Here are some things a parent can do to help kids tune into their body alarms:
- Explain body temper alarms. Go over the way you see your child act when she’s starting to get mad. “You always make that little hissing noise and grind your teeth. Sometimes you stamp your feet. Those are your danger signs that big trouble might be on the way.”
Hint: Each child (as well as you) has her own physiological signs. Those signs materialize whenever we’re under stress and have a fight or flight response. The trick is to help your child identify her unique signs before she loses her temper.
Don’t expect instant recognition: it may take a week or two before she can identify her signs.
- Dig deeper. Talk to your child about what’s causing her temper to flare so quickly.
“You don’t seem like the same kid lately. Anything you want to talk about?”
“You seem so tense and quick-tempered with your friends. What’s going on?”
“I know the move was really tough. Do you think that’s at the bottom of your bad temper lately?”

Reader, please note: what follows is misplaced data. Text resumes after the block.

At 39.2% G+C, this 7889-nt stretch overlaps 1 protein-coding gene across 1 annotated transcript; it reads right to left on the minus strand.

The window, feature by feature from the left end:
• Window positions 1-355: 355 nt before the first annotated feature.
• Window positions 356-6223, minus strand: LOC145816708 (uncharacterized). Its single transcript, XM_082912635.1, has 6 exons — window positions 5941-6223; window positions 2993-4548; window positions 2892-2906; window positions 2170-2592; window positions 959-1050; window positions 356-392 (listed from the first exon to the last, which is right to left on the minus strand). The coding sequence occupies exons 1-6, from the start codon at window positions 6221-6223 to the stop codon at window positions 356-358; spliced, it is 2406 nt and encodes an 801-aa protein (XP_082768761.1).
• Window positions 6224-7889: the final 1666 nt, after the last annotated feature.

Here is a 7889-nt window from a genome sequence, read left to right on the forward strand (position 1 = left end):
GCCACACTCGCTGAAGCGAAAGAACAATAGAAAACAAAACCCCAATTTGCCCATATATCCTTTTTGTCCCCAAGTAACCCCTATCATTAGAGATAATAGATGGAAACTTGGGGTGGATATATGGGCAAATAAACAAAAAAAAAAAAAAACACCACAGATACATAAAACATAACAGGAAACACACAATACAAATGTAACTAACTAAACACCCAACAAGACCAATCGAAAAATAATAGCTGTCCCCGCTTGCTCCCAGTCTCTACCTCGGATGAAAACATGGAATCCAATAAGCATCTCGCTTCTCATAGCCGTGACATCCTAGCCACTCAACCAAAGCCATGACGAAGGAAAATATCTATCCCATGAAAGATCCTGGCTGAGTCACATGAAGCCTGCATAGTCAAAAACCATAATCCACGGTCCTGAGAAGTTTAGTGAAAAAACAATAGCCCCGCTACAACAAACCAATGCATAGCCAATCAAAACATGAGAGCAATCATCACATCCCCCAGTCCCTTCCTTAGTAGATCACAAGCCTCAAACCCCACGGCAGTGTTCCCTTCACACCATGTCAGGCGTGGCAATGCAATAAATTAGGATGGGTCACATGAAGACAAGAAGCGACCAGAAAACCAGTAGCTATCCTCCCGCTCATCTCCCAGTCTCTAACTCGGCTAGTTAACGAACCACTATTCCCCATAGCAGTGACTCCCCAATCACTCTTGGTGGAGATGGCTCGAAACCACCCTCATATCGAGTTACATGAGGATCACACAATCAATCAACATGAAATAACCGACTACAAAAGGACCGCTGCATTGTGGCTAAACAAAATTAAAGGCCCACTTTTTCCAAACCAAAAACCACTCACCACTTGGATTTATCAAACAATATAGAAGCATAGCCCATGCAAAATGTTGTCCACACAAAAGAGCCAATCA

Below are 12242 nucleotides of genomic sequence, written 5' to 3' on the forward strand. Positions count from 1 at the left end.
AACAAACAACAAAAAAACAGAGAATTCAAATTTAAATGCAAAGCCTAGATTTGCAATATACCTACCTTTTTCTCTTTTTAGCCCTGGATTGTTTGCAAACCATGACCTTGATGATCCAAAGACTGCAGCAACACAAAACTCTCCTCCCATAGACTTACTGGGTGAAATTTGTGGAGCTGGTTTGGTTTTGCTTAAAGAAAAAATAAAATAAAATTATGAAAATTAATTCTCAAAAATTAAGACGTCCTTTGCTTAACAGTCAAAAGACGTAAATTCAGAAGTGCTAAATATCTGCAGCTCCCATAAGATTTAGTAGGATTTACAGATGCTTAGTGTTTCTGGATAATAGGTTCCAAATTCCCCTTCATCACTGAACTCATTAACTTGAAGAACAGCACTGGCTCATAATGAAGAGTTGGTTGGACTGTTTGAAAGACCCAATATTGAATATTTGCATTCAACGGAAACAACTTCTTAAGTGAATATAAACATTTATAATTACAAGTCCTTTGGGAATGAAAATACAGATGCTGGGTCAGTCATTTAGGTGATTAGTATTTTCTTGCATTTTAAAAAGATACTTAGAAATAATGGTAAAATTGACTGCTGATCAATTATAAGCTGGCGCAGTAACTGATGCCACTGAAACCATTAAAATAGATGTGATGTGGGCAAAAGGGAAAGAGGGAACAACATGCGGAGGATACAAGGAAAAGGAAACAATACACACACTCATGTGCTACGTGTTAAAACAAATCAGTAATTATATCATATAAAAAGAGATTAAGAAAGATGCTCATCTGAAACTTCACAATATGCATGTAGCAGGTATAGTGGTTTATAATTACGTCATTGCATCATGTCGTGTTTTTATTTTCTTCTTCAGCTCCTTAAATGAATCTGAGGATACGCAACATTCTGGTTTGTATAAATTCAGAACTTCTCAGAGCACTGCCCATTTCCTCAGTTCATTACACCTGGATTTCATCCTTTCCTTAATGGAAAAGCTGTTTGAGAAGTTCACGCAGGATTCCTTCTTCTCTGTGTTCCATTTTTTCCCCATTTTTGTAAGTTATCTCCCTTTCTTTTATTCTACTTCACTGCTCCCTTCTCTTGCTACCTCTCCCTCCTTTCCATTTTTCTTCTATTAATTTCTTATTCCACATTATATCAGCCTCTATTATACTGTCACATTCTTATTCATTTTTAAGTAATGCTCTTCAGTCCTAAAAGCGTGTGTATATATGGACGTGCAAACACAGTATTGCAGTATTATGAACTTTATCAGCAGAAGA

- Point out negative effects. Take time to discuss the negative effects of inappropriate anger displays. Here is a sample dialogue, but personalize it to fit your child and the anger issues:
“Anger can really hurt you. You could lose a friend, get a bad reputation, lose a job, get suspended from school, get hurt. If you don’t control your temper you could be headed for danger and lose your friends.”
Pinpoint the specific negative effects your child’s outbursts have. Doing so often helps the child gain that inner strength to want to change.
- Brainstorm temper triggers. Help your child recognize the things that bug him the most so he can handle the situation better when he’s with his friends.
“I noticed that whenever George starts exaggerating you hit the roof.”
“What is it about the way Lori criticizes your hair -- I can see your blood pressure rising.”
Help your kid identify that certain look, unfairness, not sharing, interrupting, telling secrets behind your back, put-downs, and other things that make his blood boil so he can avoid setting off his temper.
Here are some things a parent can do to help kids tune into their
body alarms: Explain body temper alarms. Go over the way you see
your child act when she’s starting to get mad. “You always make
that little hissing noise and... More